Alix Cohen is Reader at the University of Edinburgh. Her research focuses on Kant, and it covers a wide array of topics, including anthropology, history, epistemology, ethics, aesthetics and biology (see: https://www.ed.ac.uk/profile/alix-cohen for a list of recent publications). In January 2022, she joined the Zentrum für Ethik und Philosophie in der Praxis at LMU as an Experienced Researcher thanks to a Humboldt Research Fellowship.
Her current focus is Kant’s philosophy of the emotions, and her project while at LMU is to work on a monograph dedicated to this question. The aim of this monograph is to extract from Kant’s writings a systematic Kantian account of the nature and function of emotion. It will suggest a novel way of construing emotions as ‘feelings’, which
are irreducible, _sui generis_ mental states that play a unique role in our mind, namely that of tracking and evaluating our activity in relation to ourselves and the world so as to orient us. Given their orientational function, it will argue that we cannot understand the Kantian picture of the mind without a proper account of the place of emotions therein. This account will thus offer not only an original contribution to our understanding of Kant but also a novel philosophical account of the emotions.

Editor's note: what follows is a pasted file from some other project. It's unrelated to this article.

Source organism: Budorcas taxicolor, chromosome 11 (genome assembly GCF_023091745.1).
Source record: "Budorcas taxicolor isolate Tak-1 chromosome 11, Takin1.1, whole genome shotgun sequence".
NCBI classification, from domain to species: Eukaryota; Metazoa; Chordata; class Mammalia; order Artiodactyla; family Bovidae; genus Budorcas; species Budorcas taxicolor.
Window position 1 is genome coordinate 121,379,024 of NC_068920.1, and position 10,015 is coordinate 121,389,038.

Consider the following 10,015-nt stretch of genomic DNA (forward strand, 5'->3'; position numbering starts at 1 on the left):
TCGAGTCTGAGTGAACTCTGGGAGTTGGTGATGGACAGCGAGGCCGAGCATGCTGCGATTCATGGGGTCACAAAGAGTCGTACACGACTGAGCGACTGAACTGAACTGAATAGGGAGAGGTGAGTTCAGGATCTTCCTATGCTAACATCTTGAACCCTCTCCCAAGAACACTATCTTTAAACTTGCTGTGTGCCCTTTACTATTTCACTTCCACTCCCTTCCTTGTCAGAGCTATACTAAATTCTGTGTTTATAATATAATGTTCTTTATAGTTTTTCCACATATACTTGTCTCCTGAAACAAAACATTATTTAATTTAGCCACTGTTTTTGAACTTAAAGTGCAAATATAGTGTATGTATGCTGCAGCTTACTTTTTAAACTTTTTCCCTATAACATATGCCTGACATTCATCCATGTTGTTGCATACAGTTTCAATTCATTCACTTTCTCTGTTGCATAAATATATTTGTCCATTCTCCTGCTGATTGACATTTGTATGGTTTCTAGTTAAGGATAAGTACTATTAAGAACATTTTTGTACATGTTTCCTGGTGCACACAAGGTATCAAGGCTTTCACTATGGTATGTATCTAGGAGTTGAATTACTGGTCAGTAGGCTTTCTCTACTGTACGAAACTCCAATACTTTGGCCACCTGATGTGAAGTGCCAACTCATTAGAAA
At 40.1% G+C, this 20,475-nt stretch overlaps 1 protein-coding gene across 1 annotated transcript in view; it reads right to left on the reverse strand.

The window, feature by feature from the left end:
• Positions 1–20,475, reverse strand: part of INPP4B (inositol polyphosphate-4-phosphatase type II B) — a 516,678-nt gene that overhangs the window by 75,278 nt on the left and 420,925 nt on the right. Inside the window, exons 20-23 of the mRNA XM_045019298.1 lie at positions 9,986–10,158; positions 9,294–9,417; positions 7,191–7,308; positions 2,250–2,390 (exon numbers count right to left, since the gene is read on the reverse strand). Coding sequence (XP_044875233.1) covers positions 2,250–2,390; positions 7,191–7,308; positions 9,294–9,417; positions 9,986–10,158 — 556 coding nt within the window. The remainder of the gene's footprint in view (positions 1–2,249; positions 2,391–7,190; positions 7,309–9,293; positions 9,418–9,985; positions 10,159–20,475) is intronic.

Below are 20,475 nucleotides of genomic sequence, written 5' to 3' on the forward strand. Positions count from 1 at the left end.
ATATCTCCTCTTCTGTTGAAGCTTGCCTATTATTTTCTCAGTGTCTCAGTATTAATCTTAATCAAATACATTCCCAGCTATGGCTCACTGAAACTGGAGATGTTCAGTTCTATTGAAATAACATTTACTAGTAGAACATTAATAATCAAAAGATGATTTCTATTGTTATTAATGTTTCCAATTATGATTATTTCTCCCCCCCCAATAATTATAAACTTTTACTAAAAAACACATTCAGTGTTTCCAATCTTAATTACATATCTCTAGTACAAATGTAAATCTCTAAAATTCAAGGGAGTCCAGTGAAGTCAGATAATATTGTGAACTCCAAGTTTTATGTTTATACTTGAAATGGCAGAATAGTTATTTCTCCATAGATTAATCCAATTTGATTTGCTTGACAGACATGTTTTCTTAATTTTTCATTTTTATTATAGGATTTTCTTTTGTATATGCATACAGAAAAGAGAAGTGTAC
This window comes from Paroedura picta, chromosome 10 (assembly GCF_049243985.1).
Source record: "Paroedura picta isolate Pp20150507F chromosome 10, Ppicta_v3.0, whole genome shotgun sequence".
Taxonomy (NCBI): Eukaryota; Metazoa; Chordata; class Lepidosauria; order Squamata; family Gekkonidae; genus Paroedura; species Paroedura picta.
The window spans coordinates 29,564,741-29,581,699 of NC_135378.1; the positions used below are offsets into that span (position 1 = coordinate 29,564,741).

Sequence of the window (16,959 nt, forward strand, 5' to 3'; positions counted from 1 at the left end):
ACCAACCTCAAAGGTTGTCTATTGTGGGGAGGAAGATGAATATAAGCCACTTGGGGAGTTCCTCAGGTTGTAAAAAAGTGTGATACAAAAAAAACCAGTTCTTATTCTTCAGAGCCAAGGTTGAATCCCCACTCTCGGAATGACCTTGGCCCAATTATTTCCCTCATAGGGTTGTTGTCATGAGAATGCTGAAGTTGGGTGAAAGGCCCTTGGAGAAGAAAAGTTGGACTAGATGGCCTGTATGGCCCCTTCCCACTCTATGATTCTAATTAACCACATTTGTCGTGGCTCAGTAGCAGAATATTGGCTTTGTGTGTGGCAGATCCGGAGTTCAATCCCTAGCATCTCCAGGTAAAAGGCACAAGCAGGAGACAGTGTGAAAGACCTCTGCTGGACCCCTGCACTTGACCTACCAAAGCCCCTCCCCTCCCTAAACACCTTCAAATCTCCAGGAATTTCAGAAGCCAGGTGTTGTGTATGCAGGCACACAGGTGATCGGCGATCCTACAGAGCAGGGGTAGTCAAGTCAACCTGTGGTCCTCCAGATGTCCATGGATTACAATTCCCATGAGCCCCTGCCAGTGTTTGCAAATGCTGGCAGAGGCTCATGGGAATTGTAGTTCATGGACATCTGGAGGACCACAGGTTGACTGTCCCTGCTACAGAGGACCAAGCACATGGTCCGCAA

Her other current interest is Kant’s account of epistemic normativity. While Kant’s ethics of action has dominated moral philosophy, Kant is barely mentioned in contemporary debates about epistemic normativity. This reflects the widely held but mistaken view that Kant is only concerned with the transcendental conditions of knowledge rather than its normative constraints. Cohen’s research shows that, on the contrary, Kant provides an insightful account of epistemic norms grounded on the powerful arguments provided by his account of rationality. On the Kantian picture she puts forward, all human enterprises, whether theoretical or practical, should be guided by the same norms, since rationality expresses itself normatively through the demand for autonomy. There is thus a fundamental analogy between our position as agents and our position as cognizers. Our actions and our beliefs function analogically in so far as they are subject to the same rational norm.